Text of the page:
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DBL%20Hendrix%20small.png College chemistry, 1983

Derek Lowe The 2002 Model

Dbl%20new%20portrait%20B%26W.png After 10 years of blogging. . .

Derek Lowe, an Arkansan by birth, got his BA from Hendrix College and his PhD in organic chemistry from Duke before spending time in Germany on a Humboldt Fellowship on his post-doc. He's worked for several major pharmaceutical companies since 1989 on drug discovery projects against schizophrenia, Alzheimer's, diabetes, osteoporosis and other diseases. To contact Derek email him directly: Twitter: Dereklowe

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July 18, 2007

Over There, Behind That Stack of Whatchamacallits

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Posted by Derek

Laboratories are not immune to a problem that affects many a kitchen. Surveying the counters and the cabinets, ones eye falls on a space-filling gizmo that hasn't been used in months, and the thought comes up before it can be repressed: "I wish I hadn't bought that thing".

As scientists, we don't have late-night infomercials to blame: the fault is not in our cable packages, but in ourselves. A likely way for white elephant equipment to get in the door is by the efforts of someone who used it somewhere else and just loved it. They agitate for it, they get the authorization to buy it, they order it. . .and, likely as not, only they ever use the thing. No one else likes/feels the need/can be bothered to learn how to use it. The advocate eventually moves on, but their hardware, perforce, stays behind.

These things migrate to unused fume hoods, should any exist, or to bench areas so inconveniently located that no one ever occupies them. This natually helps to ensure that no one uses the apparatus again, since it's now so far off the jungle paths. Should anyone try, they often find that vital pieces and accessories have been shed along the way, along with chunks of the documentation.

Biology labs are particularly laden with these things, in my experience. In chemistry, the combichem craze of the 1990s left a lot of stuff washed up on the beach, as did the proliferation of (semi)automated reaction stations and multiple-simultaneous-reaction gizmos. But none of these items are useless - it's just that some of them aren't quite useful enough for the space they take. By the time some of them get thrown out, you can tell how old they are just by the color of their plastic housings and the fonts used for their brand names.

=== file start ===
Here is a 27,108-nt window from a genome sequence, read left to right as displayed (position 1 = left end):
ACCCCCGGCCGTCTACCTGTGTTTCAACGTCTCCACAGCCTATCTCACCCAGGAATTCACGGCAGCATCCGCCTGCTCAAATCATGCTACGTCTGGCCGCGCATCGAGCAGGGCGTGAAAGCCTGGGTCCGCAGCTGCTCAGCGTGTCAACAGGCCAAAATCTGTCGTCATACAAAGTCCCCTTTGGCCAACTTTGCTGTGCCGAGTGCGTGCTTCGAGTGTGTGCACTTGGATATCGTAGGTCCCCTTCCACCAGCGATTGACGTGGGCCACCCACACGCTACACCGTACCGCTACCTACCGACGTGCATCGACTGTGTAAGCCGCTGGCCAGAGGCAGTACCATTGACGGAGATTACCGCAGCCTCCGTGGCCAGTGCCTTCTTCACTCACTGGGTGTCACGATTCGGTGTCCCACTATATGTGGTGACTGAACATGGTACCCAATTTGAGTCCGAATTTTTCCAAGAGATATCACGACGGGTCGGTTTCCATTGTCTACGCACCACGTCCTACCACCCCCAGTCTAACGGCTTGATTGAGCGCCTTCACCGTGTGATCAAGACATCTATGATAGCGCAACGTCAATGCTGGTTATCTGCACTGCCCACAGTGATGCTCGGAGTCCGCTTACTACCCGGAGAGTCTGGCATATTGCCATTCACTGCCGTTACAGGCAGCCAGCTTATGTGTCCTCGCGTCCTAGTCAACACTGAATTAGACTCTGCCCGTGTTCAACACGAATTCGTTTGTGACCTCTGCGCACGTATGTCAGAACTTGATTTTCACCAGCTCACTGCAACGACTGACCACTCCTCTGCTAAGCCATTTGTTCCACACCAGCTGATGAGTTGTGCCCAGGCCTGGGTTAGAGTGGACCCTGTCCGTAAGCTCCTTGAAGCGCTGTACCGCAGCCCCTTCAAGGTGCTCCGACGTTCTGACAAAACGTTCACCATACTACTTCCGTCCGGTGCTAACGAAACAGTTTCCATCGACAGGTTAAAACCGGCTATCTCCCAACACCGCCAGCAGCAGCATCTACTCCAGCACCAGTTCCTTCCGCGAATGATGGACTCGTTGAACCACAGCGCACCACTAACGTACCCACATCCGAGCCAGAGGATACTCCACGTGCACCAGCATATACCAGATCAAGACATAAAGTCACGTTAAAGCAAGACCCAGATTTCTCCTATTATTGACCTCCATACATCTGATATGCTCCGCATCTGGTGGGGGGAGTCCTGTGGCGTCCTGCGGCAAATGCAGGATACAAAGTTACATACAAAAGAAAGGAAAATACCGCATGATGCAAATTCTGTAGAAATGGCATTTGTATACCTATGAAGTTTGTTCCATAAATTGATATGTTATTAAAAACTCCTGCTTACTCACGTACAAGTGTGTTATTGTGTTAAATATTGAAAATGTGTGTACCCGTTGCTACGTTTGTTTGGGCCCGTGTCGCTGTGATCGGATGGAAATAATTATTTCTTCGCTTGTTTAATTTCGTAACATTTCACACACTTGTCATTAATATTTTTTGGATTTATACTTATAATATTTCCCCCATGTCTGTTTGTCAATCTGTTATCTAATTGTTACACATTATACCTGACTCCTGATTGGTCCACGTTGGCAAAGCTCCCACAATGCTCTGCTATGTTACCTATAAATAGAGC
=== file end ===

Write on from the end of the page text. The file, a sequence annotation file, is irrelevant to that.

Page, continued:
Comments (27) + TrackBacks (0) | Category: Life in the Drug Labs


1. kmd on July 18, 2007 7:28 PM writes...

We have 3-foot-by-2-foot-by-6-inch lamp-in-a-box for the purpose of comparing overlain NMR spectra. And it's complete with fake wood paneling to boot...

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2. Tim on July 19, 2007 12:01 AM writes...

Any advice to give to scrappy startups looking to acquire some of this old equipment on the cheap?

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3. BK on July 19, 2007 12:20 AM writes...

I wish I worked in your lab. Our (biochem) lab is lean and mean, verging on the spartan. *sigh*

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4. Jose on July 19, 2007 1:29 AM writes...

Irori, Argonaut, Genevac, and SpeediVac, wherefore art thou???

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5. milkshake on July 19, 2007 1:55 AM writes...

I have been unimpressed by Speedvac but my colleague in the lab recently bought it - for concentrating prep-HPLC purified fractions in test tubes in order to reduce their acetonitrile content before lyophilization.

The worst piece of combichem machinery in my opinion were the Advanced Chemtech solid phase automated synthesizers.

Part of the problem is that company management likes to "solve" problems by throwing lots of money on it but only once. It is much easier to convince management to spend 120k on a fully-automated teflon block synthesizer with a pippetting and weighing station (that needs lots of tender loving care and expensive proprietary supplies) instead of hiring one more person to do the actual work. Then you get the piece gathering dust becoause it broke down and nobody really needs it that urgently - and would not invest few days of his time to get it up and running.

Also, many times these all-encopassing machines can save time for a large task but if you have something small it can be a lot less hassle to do it manualy, without a help of the machinery.

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6. A-non-y-mous on July 19, 2007 5:21 AM writes...

Not every piece of equipment is suited for every project

Some things I love, but others hate:

Radial Chromatography (aka Chromatatron) - it really was indispensible for my graduate work (bile pigments), and works 10x better and quicker than a column. The downside, though, is you're limited to ~1g maximum, so it's best for final products, not intermediates.

Argonaut Quest 210 - I would love to have one of these even now. Really sped up my post-doc work. I was able to make 10 compounds in the same time I could make 1. The downside: consumables are expensive and probably out of production by now, and you have to be able tinker with it when a problem comes up (some people should not be allowed to hold a tool). But once you learn how to use it, it's one of those WOW! moments.

Why do some things have a bad reputation? A combination of: fear of new things, too lazy to learn new techniques (but, you may not have the time in pharma), not able to look down the road and forsee when something might become useful. It really is amazing how closed-minded chemists can be!

Derek, how about spinning band column distillation? I had to fix and set up an old one in grad school, and it was a pain to use, but I never would have been able to get the separation I needed without it.

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7. milo on July 19, 2007 5:54 AM writes...

I love the chromatatron, a truly useful piece of equipment. I knew a guy who would make his own chiral stationary phases for doing natural product isolations.... very impressive indeed.